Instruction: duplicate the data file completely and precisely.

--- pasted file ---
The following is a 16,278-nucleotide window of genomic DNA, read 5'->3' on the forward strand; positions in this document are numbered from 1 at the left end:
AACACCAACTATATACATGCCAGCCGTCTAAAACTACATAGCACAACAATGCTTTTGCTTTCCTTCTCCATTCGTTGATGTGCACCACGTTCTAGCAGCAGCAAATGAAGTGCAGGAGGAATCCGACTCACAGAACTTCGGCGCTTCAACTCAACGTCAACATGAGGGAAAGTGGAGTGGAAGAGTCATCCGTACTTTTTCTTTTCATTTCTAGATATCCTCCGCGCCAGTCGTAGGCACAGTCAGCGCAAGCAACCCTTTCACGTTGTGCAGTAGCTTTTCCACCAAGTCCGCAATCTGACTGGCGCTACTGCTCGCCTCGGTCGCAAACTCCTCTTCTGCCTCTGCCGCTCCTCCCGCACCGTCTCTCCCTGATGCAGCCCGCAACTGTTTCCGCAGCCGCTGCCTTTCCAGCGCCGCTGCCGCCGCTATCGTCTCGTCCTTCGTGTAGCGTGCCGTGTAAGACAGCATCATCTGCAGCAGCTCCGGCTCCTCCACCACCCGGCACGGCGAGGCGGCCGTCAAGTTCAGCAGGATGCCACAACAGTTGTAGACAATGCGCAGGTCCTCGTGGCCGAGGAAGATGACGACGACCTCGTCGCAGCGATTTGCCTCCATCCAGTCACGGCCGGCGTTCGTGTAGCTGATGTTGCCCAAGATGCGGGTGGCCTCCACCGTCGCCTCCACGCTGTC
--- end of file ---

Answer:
The following is a 16,278-nucleotide window of genomic DNA, read 5'->3' on the forward strand; positions in this document are numbered from 1 at the left end:
AACACCAACTATATACATGCCAGCCGTCTAAAACTACATAGCACAACAATGCTTTTGCTTTCCTTCTCCATTCGTTGATGTGCACCACGTTCTAGCAGCAGCAAATGAAGTGCAGGAGGAATCCGACTCACAGAACTTCGGCGCTTCAACTCAACGTCAACATGAGGGAAAGTGGAGTGGAAGAGTCATCCGTACTTTTTCTTTTCATTTCTAGATATCCTCCGCGCCAGTCGTAGGCACAGTCAGCGCAAGCAACCCTTTCACGTTGTGCAGTAGCTTTTCCACCAAGTCCGCAATCTGACTGGCGCTACTGCTCGCCTCGGTCGCAAACTCCTCTTCTGCCTCTGCCGCTCCTCCCGCACCGTCTCTCCCTGATGCAGCCCGCAACTGTTTCCGCAGCCGCTGCCTTTCCAGCGCCGCTGCCGCCGCTATCGTCTCGTCCTTCGTGTAGCGTGCCGTGTAAGACAGCATCATCTGCAGCAGCTCCGGCTCCTCCACCACCCGGCACGGCGAGGCGGCCGTCAAGTTCAGCAGGATGCCACAACAGTTGTAGACAATGCGCAGGTCCTCGTGGCCGAGGAAGATGACGACGACCTCGTCGCAGCGATTTGCCTCCATCCAGTCACGGCCGGCGTTCGTGTAGCTGATGTTGCCCAAGATGCGGGTGGCCTCCACCGTCGCCTCCACGCTGTC